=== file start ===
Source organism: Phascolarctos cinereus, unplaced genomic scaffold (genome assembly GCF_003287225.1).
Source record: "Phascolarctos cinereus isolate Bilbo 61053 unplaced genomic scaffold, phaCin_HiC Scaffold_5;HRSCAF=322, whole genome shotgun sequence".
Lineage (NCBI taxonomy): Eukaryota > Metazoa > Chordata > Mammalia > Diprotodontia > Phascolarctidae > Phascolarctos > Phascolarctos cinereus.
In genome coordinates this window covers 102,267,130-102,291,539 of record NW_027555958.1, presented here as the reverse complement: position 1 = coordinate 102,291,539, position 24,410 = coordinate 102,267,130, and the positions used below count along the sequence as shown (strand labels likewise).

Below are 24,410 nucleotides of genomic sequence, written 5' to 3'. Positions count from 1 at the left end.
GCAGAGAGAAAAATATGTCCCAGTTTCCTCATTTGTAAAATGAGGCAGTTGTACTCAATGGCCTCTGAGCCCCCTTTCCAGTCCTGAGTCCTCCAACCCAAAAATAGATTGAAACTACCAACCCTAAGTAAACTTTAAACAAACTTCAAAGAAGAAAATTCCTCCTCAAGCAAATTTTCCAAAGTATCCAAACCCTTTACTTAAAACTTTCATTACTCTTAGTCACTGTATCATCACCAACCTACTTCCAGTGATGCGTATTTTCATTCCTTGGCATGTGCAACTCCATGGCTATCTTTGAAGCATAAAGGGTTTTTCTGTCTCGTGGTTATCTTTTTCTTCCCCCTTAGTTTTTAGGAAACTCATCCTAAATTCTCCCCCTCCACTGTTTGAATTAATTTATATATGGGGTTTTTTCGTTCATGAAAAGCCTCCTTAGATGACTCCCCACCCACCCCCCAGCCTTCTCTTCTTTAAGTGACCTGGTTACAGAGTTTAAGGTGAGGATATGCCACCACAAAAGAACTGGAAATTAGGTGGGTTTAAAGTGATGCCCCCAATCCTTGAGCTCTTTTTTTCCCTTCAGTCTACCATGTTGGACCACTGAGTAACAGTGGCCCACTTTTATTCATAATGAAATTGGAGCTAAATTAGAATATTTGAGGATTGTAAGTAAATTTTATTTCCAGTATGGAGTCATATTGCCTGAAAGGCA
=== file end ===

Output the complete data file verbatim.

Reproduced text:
Source organism: Phascolarctos cinereus, unplaced genomic scaffold (genome assembly GCF_003287225.1).
Source record: "Phascolarctos cinereus isolate Bilbo 61053 unplaced genomic scaffold, phaCin_HiC Scaffold_5;HRSCAF=322, whole genome shotgun sequence".
Lineage (NCBI taxonomy): Eukaryota > Metazoa > Chordata > Mammalia > Diprotodontia > Phascolarctidae > Phascolarctos > Phascolarctos cinereus.
In genome coordinates this window covers 102,267,130-102,291,539 of record NW_027555958.1, presented here as the reverse complement: position 1 = coordinate 102,291,539, position 24,410 = coordinate 102,267,130, and the positions used below count along the sequence as shown (strand labels likewise).

Below are 24,410 nucleotides of genomic sequence, written 5' to 3'. Positions count from 1 at the left end.
GCAGAGAGAAAAATATGTCCCAGTTTCCTCATTTGTAAAATGAGGCAGTTGTACTCAATGGCCTCTGAGCCCCCTTTCCAGTCCTGAGTCCTCCAACCCAAAAATAGATTGAAACTACCAACCCTAAGTAAACTTTAAACAAACTTCAAAGAAGAAAATTCCTCCTCAAGCAAATTTTCCAAAGTATCCAAACCCTTTACTTAAAACTTTCATTACTCTTAGTCACTGTATCATCACCAACCTACTTCCAGTGATGCGTATTTTCATTCCTTGGCATGTGCAACTCCATGGCTATCTTTGAAGCATAAAGGGTTTTTCTGTCTCGTGGTTATCTTTTTCTTCCCCCTTAGTTTTTAGGAAACTCATCCTAAATTCTCCCCCTCCACTGTTTGAATTAATTTATATATGGGGTTTTTTCGTTCATGAAAAGCCTCCTTAGATGACTCCCCACCCACCCCCCAGCCTTCTCTTCTTTAAGTGACCTGGTTACAGAGTTTAAGGTGAGGATATGCCACCACAAAAGAACTGGAAATTAGGTGGGTTTAAAGTGATGCCCCCAATCCTTGAGCTCTTTTTTTCCCTTCAGTCTACCATGTTGGACCACTGAGTAACAGTGGCCCACTTTTATTCATAATGAAATTGGAGCTAAATTAGAATATTTGAGGATTGTAAGTAAATTTTATTTCCAGTATGGAGTCATATTGCCTGAAAGGCA